School of Art, Media, and Technology

Illustration Symposium: The Artist as Author

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The Illustration Program of the School of Art, Media and Technology at Parsons The New School for Design presents:

The Artist as Author — a symposium on self-illustrated texts in history and contemporary practice.
Saturday, March 27, 2010 from 3 – 8:30pm in Wollman Hall, 5th Floor, 66 West 12th Street, NYC; Free and open to the public

The participants:
Patricia Mainardi: Show and Tell, Popular Prints and Comics
The development of comics from serial narration is familiar to us, but the parallel trajectory of comics from popular prints, called Images d’Epinal  from the town in Eastern France where they were principally produced, is virtually unknown.  Popular prints are virtually ignored in histories of comics because they are assumed to be derivative, produced by semi-skilled artisans for an unsophisticated rural audience. Nonetheless, while urban audiences saw the birth of comic books in the 1830s, with the first publications of Rudolph Töpffer, rural audiences by that time were already quite familiar with colorful popular prints of sequential narration. By the last decades of the nineteenth century the Image d’Epinal and the comic strip had cross-fertilized and morphed into our modern comics.

Patricia Mainardi is Professor of Art History at City University of New York, where she teaches at The Graduate Center.  Her publications include Art and Politics of the Second Empire: The Universal Expositions of 1855 and 1867 (Yale, 1987), which received the College Art Association Charles Rufus Morey Award for the best art history book of 1988; The End of the Salon: Art and the State in the Early Third Republic (Cambridge, 1994); Husbands, Wives, and Lovers: Marriage and Its Discontents in Nineteenth-Century France (Yale, 2003); and many articles and catalogues. She is currently completing a book: Another World: Illustrated Print Culture in Nineteenth-Century France, which includes chapters on caricature, book illustration, popular prints and comics.

Emily Lauer: Signs as Designs: Thackeray’s multivalent Vanity Fair illustrations.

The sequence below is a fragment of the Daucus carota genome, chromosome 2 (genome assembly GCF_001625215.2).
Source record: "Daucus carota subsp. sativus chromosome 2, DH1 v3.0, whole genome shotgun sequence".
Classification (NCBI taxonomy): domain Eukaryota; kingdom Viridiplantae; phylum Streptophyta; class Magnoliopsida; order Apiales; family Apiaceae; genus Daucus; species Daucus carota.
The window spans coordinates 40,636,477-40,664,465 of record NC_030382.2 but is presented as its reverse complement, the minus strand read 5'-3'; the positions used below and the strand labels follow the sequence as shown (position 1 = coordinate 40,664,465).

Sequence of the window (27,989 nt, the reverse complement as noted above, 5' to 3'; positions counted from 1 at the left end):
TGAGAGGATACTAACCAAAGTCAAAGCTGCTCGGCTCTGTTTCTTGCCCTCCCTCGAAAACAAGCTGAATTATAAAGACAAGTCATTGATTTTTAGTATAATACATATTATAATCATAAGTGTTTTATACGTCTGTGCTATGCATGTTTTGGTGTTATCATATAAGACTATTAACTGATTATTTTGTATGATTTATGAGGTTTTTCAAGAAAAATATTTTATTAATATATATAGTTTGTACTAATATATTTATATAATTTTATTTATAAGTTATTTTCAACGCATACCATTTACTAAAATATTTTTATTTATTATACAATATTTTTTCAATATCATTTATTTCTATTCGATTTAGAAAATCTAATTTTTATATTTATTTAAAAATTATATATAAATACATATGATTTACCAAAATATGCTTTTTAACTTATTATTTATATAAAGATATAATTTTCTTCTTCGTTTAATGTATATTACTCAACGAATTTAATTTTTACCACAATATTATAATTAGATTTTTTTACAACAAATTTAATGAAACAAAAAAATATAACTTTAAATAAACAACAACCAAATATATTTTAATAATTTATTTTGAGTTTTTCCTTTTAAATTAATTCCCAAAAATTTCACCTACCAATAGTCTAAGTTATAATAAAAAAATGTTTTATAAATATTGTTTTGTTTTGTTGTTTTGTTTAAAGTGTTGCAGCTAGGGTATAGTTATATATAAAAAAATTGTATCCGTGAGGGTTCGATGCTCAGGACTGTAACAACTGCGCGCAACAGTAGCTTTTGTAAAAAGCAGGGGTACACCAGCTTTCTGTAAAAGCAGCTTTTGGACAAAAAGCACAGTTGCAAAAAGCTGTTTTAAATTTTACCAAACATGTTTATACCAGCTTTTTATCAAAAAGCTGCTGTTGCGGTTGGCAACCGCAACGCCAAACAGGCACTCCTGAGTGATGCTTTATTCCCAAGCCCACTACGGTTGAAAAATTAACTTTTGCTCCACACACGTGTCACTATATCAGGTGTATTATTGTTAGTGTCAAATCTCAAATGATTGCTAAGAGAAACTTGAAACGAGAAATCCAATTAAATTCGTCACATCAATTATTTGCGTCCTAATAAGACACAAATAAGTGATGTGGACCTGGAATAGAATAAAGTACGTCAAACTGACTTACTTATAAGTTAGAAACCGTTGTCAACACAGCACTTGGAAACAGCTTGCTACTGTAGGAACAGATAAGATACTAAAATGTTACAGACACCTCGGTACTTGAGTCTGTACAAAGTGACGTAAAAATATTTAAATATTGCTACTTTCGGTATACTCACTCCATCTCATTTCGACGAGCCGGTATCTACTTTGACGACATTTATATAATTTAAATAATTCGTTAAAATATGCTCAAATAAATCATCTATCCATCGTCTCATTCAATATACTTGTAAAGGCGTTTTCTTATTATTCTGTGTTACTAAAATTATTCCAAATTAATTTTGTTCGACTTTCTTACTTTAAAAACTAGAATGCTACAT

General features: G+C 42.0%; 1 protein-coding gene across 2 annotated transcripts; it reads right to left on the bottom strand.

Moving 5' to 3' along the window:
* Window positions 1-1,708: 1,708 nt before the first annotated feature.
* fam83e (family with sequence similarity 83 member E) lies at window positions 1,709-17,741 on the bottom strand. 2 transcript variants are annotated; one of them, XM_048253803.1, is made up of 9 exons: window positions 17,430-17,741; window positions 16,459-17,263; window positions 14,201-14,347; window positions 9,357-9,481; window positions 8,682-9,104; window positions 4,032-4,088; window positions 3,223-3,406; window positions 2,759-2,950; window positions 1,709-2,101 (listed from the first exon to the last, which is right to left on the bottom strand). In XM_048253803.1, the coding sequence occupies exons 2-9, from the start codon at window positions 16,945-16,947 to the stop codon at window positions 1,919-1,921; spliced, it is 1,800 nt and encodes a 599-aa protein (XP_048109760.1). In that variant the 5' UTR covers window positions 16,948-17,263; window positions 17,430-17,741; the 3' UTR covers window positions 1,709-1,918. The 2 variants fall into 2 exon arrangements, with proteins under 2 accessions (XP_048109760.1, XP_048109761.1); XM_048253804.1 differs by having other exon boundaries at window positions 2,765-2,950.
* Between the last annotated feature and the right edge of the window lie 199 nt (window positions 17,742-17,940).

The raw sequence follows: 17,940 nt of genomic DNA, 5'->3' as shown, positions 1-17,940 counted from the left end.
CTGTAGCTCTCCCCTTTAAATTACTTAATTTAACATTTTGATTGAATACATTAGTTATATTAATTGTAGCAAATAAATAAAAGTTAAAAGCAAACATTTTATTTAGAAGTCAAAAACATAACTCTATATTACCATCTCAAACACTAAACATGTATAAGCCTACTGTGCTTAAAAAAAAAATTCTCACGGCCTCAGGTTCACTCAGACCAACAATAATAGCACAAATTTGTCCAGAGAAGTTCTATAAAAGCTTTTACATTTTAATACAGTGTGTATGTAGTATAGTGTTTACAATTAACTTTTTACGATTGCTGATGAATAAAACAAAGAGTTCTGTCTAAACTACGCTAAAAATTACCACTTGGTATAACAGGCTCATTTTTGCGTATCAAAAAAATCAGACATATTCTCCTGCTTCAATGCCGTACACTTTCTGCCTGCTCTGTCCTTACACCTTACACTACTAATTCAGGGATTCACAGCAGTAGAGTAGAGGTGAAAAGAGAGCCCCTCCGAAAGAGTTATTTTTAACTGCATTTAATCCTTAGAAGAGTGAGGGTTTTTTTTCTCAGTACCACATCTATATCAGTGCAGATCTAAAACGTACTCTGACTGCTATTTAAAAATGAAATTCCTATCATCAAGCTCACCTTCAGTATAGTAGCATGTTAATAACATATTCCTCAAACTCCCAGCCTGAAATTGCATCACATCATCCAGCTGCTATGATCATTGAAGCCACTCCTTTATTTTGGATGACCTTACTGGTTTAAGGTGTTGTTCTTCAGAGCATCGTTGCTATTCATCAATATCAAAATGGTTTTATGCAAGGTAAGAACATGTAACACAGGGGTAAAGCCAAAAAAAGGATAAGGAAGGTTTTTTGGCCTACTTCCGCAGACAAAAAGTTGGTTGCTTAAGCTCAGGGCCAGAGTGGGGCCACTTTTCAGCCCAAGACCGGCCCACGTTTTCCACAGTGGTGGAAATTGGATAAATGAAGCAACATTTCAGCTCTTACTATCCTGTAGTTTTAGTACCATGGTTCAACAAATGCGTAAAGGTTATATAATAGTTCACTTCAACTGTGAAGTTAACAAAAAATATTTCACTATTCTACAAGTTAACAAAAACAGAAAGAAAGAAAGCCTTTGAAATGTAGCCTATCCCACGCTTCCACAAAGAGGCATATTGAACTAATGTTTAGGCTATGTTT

William Makepeace Thackeray was an artist as well as an author, and gained his reputation as a satirist through both his written and drawn “sketches” before his first major successful novel, Vanity Fair. When he approached his publishers, the fact that he could illustrate his own written text was a useful bargaining chip. This paper explores the way his illustrations in that novel form part of a hybrid textual experience. The many different types of illustrations – full page plates, half-page woodcuts, and historiated initials – all serve multiple functions. Thematically, the novel deals with issues of artifice and multi-layered pretending, and the illustrations provide a tangible clue to the way visual representation in this novel has complicated relationships with the written text, as well as with the composition of both the page and the storyworld Thackeray creates.

Emily Lauer, MA MPhil, teaches Children’s Literature at Hunter College, where her students routinely say brilliant and helpful things about illustrations. “Signs as Designs” is part of her PhD dissertation, “Drawing Conclusions: Visual Literacy In Fiction,” which she will defend later this Spring at the CUNY Graduate Center.

David Kurnick on The Theatrical Impulse and the Illustrated Novel
David Kurnick is an assistant professor of English at Rutgers University. He is working on a book called “Empty Houses: Theatrical Failure and the Novel of Interiority” about major novelists with frustrated theatrical careers.

Ben Katchor on Picture-recitation
Ben Katchor’s picture-stories appear in Metropolis magazine. His upcoming collection of weekly strips, The Cardboard Valise, will be published by Pantheon Books. His most recent music-theater collaboration with Mark Mulcahy, A Checkroom Romance, was commissioned and workshopped in 2009 at the Cullman Center for Scholars and Writers at the New York Public Library and will be performed at Lincoln Center in 2010. He is an Associate Professor at Parsons, The New School for Design in New York City. For more information visit

Jerry Moriarty, contemporary picture-story artist discusses his latest project:  “Whatsa Paintoonist?”
Jerry Moriarty has taught painting and drawing at The School of Visual Arts in NYC since 1963. A prolific artist, writer and illustrator, his work has appeared in Raw magazine, Kramers Ergot, Comic Art Magazine and The Best American Comics, 2009.  In the 1980s and 90s, he produced a series of subway posters for The School of Visual Arts. His work has been exhibited at the Corridor Gallery in Soho, SVA Museum,  Cue Foundation, the Phoenix Art Museum and the Vancouver Art Gallery. His latest book, The Complete Jack Survives, was published by Buenaventura Press in 2009. He was interviewed by Chris Ware in The Believer (art issue) in 2009. He was the recipient of an NEA grant.

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